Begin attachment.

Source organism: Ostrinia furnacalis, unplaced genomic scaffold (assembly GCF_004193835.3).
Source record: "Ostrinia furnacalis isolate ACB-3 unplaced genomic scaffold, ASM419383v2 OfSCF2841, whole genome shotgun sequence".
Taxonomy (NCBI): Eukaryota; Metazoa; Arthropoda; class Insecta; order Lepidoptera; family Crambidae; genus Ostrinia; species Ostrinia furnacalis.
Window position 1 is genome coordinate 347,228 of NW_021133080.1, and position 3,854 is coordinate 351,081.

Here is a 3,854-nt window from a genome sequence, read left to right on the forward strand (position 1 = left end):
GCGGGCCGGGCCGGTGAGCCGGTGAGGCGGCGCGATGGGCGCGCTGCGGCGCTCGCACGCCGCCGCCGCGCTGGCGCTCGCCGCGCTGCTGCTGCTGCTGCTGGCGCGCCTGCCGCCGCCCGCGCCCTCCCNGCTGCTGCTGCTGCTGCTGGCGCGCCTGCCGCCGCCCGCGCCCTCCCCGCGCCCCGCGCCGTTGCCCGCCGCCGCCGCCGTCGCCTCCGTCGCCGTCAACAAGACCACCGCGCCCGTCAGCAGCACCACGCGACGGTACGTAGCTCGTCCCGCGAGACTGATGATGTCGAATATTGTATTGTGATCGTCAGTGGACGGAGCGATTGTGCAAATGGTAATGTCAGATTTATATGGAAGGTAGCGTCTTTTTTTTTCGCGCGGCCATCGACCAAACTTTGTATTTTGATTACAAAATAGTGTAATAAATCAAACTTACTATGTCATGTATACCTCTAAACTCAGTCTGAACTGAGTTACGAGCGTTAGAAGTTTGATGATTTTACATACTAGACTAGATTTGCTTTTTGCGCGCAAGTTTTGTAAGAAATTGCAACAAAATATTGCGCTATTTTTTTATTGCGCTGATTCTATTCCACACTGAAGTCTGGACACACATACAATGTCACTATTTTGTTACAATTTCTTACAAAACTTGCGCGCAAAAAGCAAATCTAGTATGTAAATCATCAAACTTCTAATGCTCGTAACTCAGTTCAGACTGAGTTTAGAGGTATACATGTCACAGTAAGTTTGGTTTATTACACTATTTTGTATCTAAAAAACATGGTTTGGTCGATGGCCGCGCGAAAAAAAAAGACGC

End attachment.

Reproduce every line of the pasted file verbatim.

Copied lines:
Source organism: Ostrinia furnacalis, unplaced genomic scaffold (assembly GCF_004193835.3).
Source record: "Ostrinia furnacalis isolate ACB-3 unplaced genomic scaffold, ASM419383v2 OfSCF2841, whole genome shotgun sequence".
Taxonomy (NCBI): Eukaryota; Metazoa; Arthropoda; class Insecta; order Lepidoptera; family Crambidae; genus Ostrinia; species Ostrinia furnacalis.
Window position 1 is genome coordinate 347,228 of NW_021133080.1, and position 3,854 is coordinate 351,081.

Here is a 3,854-nt window from a genome sequence, read left to right on the forward strand (position 1 = left end):
GCGGGCCGGGCCGGTGAGCCGGTGAGGCGGCGCGATGGGCGCGCTGCGGCGCTCGCACGCCGCCGCCGCGCTGGCGCTCGCCGCGCTGCTGCTGCTGCTGCTGGCGCGCCTGCCGCCGCCCGCGCCCTCCCNGCTGCTGCTGCTGCTGCTGGCGCGCCTGCCGCCGCCCGCGCCCTCCCCGCGCCCCGCGCCGTTGCCCGCCGCCGCCGCCGTCGCCTCCGTCGCCGTCAACAAGACCACCGCGCCCGTCAGCAGCACCACGCGACGGTACGTAGCTCGTCCCGCGAGACTGATGATGTCGAATATTGTATTGTGATCGTCAGTGGACGGAGCGATTGTGCAAATGGTAATGTCAGATTTATATGGAAGGTAGCGTCTTTTTTTTTCGCGCGGCCATCGACCAAACTTTGTATTTTGATTACAAAATAGTGTAATAAATCAAACTTACTATGTCATGTATACCTCTAAACTCAGTCTGAACTGAGTTACGAGCGTTAGAAGTTTGATGATTTTACATACTAGACTAGATTTGCTTTTTGCGCGCAAGTTTTGTAAGAAATTGCAACAAAATATTGCGCTATTTTTTTATTGCGCTGATTCTATTCCACACTGAAGTCTGGACACACATACAATGTCACTATTTTGTTACAATTTCTTACAAAACTTGCGCGCAAAAAGCAAATCTAGTATGTAAATCATCAAACTTCTAATGCTCGTAACTCAGTTCAGACTGAGTTTAGAGGTATACATGTCACAGTAAGTTTGGTTTATTACACTATTTTGTATCTAAAAAACATGGTTTGGTCGATGGCCGCGCGAAAAAAAAAGACGC